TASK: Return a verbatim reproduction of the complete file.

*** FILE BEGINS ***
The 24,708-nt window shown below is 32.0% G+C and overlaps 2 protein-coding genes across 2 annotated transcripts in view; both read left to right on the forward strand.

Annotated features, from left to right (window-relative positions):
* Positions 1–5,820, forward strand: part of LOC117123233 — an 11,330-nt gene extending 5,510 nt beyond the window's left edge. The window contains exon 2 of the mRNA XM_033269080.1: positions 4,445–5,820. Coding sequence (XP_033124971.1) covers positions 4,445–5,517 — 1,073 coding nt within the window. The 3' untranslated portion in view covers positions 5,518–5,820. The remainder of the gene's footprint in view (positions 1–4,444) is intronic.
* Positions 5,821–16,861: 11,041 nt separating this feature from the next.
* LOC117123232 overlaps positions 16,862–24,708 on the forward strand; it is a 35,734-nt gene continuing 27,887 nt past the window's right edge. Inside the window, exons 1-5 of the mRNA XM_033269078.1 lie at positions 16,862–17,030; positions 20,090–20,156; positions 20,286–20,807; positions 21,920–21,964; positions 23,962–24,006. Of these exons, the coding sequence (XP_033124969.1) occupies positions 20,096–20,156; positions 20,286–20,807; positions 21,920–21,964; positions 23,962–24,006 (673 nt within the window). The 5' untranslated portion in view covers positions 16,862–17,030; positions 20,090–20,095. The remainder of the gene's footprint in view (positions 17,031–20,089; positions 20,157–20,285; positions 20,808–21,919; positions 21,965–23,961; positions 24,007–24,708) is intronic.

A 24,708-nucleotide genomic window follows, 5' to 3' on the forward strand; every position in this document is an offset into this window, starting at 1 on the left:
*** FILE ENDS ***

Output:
The 24,708-nt window shown below is 32.0% G+C and overlaps 2 protein-coding genes across 2 annotated transcripts in view; both read left to right on the forward strand.

Annotated features, from left to right (window-relative positions):
* Positions 1–5,820, forward strand: part of LOC117123233 — an 11,330-nt gene extending 5,510 nt beyond the window's left edge. The window contains exon 2 of the mRNA XM_033269080.1: positions 4,445–5,820. Coding sequence (XP_033124971.1) covers positions 4,445–5,517 — 1,073 coding nt within the window. The 3' untranslated portion in view covers positions 5,518–5,820. The remainder of the gene's footprint in view (positions 1–4,444) is intronic.
* Positions 5,821–16,861: 11,041 nt separating this feature from the next.
* LOC117123232 overlaps positions 16,862–24,708 on the forward strand; it is a 35,734-nt gene continuing 27,887 nt past the window's right edge. Inside the window, exons 1-5 of the mRNA XM_033269078.1 lie at positions 16,862–17,030; positions 20,090–20,156; positions 20,286–20,807; positions 21,920–21,964; positions 23,962–24,006. Of these exons, the coding sequence (XP_033124969.1) occupies positions 20,096–20,156; positions 20,286–20,807; positions 21,920–21,964; positions 23,962–24,006 (673 nt within the window). The 5' untranslated portion in view covers positions 16,862–17,030; positions 20,090–20,095. The remainder of the gene's footprint in view (positions 17,031–20,089; positions 20,157–20,285; positions 20,808–21,919; positions 21,965–23,961; positions 24,007–24,708) is intronic.

A 24,708-nucleotide genomic window follows, 5' to 3' on the forward strand; every position in this document is an offset into this window, starting at 1 on the left: